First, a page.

Rob Sawatzky promised accountability during last fall’s election campaign, but now that he’s mayor, some residents may question that commitment.
He recently denied a request from a resident to present a 1,670-name petition opposed to Vernon council’s decision not to renew a service contract with Okanagan Landing volunteer firefighters.
“They are legal and labour issues and we are constrained by law on what we can say. The reason the laws are brought in is to protect the individuals involved,” said Sawatzky in his defense.
“We do not negotiate contracts via delegations or petitions.”
Under provincial legislation, there are three categories deemed to be in-camera or confidential: land, labour and legal.
However, on the surface, it doesn’t appear that council would break the rules simply by receiving a petition and listening to the presenter. If council doesn’t enter into a debate with the delegation, no private details have been disclosed.
It should also be pointed out that Sawatzky recently permitted a resident to make a pitch for purchasing a specific piece of property for park although land matters are in-camera.
Sawatzky’s decision regarding the Landing firefighters troubles Patrick Nicol, a veteran councillor.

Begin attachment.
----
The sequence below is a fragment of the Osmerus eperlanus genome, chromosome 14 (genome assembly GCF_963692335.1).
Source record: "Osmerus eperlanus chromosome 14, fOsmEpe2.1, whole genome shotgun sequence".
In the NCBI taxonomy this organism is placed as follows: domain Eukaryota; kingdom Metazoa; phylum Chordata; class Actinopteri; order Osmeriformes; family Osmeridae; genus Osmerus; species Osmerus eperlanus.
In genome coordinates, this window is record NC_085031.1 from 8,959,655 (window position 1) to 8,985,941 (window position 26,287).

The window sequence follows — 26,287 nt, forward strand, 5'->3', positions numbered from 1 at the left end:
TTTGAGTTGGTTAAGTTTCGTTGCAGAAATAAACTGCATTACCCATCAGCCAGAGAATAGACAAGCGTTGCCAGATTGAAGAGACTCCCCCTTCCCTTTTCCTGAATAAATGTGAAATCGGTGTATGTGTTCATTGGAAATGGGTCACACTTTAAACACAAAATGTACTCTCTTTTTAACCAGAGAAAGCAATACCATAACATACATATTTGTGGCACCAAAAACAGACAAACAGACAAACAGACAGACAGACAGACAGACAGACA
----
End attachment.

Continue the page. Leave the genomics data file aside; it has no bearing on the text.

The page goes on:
“We’ve always accepted petitions. It’s freedom of thought,” said Nicol, who is pushing to have the petition ultimately presented by the resident.
“I understand where there are some suggestions about it being a contract, but previously, the very same issue had a lot of public discussions either way.”
In 2009, the council-of-the-day was presented with a staff recommendation to place unionized personnel in the volunteer Landing hall. The entire proposal — which could be considered legal and labour — was debated in the open, including at a raucous, standing-room only meeting at Wesbild Centre. Ultimately, the powers-that-be shot the plan down.
By not allowing a resident of the community to appear before their elected representatives, there may be the perception that the City of Vernon is not interested in being open and transparent.
And that would be unfortunate as Sawatzky and his colleagues have taken great strides to shed light on city hall operations through a core review. Sawatzky is also one of the architects of the looming resolution of Greater Vernon’s parks dispute and most of the horse-trading between the jurisdictions was done publicly.
In terms of the Landing firefighters’ contract, Sawatzky and three of his councillors raised their hands in favour of a new command structure. That is their right and one has to believe they did so with the community’s best interests at heart.
No one is asking council to break provincial legislation and disclose the details of private discussions. But a decision was made and the outcome of those discussions was released to the public.
Being elected to public office means you are accountable to those who put you there, and that means having to accept both praise and criticism.
If those council members who supported scrapping the Landing contract are confident in the route they took, they have no reason to hide.